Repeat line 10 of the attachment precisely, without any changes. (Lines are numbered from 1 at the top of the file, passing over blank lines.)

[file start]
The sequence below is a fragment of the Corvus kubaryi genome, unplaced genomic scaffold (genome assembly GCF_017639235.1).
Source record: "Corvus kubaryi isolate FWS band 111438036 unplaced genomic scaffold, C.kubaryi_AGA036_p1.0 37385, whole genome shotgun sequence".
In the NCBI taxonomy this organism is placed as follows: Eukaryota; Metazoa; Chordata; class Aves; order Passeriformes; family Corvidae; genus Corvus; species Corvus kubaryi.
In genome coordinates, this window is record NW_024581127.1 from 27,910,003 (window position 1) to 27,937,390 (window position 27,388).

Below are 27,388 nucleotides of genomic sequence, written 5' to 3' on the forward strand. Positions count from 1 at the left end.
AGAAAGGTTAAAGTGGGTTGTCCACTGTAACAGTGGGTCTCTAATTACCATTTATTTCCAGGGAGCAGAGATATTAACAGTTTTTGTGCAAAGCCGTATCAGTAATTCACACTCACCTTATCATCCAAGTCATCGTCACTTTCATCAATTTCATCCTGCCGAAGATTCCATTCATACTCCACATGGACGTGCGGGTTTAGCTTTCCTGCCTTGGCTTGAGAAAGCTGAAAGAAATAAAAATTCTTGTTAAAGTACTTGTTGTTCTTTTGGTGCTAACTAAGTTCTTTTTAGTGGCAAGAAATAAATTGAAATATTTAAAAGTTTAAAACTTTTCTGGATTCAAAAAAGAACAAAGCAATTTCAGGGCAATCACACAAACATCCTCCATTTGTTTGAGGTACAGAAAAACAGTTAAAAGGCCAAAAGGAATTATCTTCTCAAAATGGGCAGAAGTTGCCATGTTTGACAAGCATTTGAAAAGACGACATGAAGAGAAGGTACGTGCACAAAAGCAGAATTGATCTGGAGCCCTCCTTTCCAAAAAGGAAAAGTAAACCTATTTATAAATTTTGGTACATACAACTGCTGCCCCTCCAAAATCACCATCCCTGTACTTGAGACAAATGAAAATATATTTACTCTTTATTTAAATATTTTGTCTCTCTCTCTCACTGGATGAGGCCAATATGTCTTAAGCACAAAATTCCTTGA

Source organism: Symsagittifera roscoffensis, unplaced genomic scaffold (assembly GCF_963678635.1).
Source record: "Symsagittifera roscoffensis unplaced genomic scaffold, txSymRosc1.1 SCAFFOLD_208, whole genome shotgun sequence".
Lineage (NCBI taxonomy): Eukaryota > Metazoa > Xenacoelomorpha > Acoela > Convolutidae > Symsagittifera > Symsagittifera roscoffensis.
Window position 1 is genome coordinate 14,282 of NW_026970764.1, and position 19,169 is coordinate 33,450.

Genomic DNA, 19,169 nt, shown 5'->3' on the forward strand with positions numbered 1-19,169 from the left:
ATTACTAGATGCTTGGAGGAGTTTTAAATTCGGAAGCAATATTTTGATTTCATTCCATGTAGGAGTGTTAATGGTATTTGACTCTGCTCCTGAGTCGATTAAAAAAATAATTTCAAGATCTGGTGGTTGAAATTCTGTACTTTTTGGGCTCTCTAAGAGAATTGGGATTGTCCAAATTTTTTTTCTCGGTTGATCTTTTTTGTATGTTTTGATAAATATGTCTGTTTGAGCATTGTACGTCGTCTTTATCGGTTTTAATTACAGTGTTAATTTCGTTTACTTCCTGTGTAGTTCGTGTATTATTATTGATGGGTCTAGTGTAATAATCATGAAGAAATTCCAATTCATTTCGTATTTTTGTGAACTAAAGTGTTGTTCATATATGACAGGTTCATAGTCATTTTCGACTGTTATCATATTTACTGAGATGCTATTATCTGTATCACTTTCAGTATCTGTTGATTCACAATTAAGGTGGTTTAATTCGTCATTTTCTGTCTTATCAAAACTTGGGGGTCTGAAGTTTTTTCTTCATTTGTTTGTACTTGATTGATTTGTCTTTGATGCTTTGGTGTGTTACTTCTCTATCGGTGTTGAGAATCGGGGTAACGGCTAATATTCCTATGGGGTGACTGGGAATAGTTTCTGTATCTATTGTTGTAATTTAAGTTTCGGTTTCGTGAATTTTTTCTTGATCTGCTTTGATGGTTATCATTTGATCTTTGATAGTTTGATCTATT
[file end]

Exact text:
Window position 1 is genome coordinate 14,282 of NW_026970764.1, and position 19,169 is coordinate 33,450.